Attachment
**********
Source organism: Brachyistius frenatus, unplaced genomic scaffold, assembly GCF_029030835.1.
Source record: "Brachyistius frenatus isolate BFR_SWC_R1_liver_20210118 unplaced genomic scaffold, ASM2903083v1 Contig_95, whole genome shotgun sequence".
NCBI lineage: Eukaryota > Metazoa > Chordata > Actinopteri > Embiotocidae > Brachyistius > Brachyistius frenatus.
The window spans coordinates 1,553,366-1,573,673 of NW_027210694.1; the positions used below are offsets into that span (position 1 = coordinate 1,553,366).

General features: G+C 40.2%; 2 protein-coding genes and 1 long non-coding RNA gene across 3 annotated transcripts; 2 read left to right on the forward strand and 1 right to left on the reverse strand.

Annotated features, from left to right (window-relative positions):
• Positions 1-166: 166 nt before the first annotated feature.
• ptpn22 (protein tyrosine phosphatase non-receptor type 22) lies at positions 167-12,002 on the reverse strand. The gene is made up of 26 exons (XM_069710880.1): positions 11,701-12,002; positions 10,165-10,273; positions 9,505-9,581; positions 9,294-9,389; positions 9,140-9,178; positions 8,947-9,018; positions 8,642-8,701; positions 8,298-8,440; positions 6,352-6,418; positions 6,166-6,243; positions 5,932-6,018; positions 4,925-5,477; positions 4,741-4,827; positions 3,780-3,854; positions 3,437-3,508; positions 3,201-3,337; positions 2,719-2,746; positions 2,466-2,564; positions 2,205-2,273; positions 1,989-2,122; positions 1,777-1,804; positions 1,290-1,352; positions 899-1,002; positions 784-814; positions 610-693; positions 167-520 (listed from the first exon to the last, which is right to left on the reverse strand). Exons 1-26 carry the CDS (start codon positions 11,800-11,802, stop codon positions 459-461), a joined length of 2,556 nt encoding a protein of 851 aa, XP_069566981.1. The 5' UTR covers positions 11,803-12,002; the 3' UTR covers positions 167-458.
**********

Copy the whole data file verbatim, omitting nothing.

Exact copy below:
Source organism: Brachyistius frenatus, unplaced genomic scaffold, assembly GCF_029030835.1.
Source record: "Brachyistius frenatus isolate BFR_SWC_R1_liver_20210118 unplaced genomic scaffold, ASM2903083v1 Contig_95, whole genome shotgun sequence".
NCBI lineage: Eukaryota > Metazoa > Chordata > Actinopteri > Embiotocidae > Brachyistius > Brachyistius frenatus.
The window spans coordinates 1,553,366-1,573,673 of NW_027210694.1; the positions used below are offsets into that span (position 1 = coordinate 1,553,366).

General features: G+C 40.2%; 2 protein-coding genes and 1 long non-coding RNA gene across 3 annotated transcripts; 2 read left to right on the forward strand and 1 right to left on the reverse strand.

Annotated features, from left to right (window-relative positions):
• Positions 1-166: 166 nt before the first annotated feature.
• ptpn22 (protein tyrosine phosphatase non-receptor type 22) lies at positions 167-12,002 on the reverse strand. The gene is made up of 26 exons (XM_069710880.1): positions 11,701-12,002; positions 10,165-10,273; positions 9,505-9,581; positions 9,294-9,389; positions 9,140-9,178; positions 8,947-9,018; positions 8,642-8,701; positions 8,298-8,440; positions 6,352-6,418; positions 6,166-6,243; positions 5,932-6,018; positions 4,925-5,477; positions 4,741-4,827; positions 3,780-3,854; positions 3,437-3,508; positions 3,201-3,337; positions 2,719-2,746; positions 2,466-2,564; positions 2,205-2,273; positions 1,989-2,122; positions 1,777-1,804; positions 1,290-1,352; positions 899-1,002; positions 784-814; positions 610-693; positions 167-520 (listed from the first exon to the last, which is right to left on the reverse strand). Exons 1-26 carry the CDS (start codon positions 11,800-11,802, stop codon positions 459-461), a joined length of 2,556 nt encoding a protein of 851 aa, XP_069566981.1. The 5' UTR covers positions 11,803-12,002; the 3' UTR covers positions 167-458.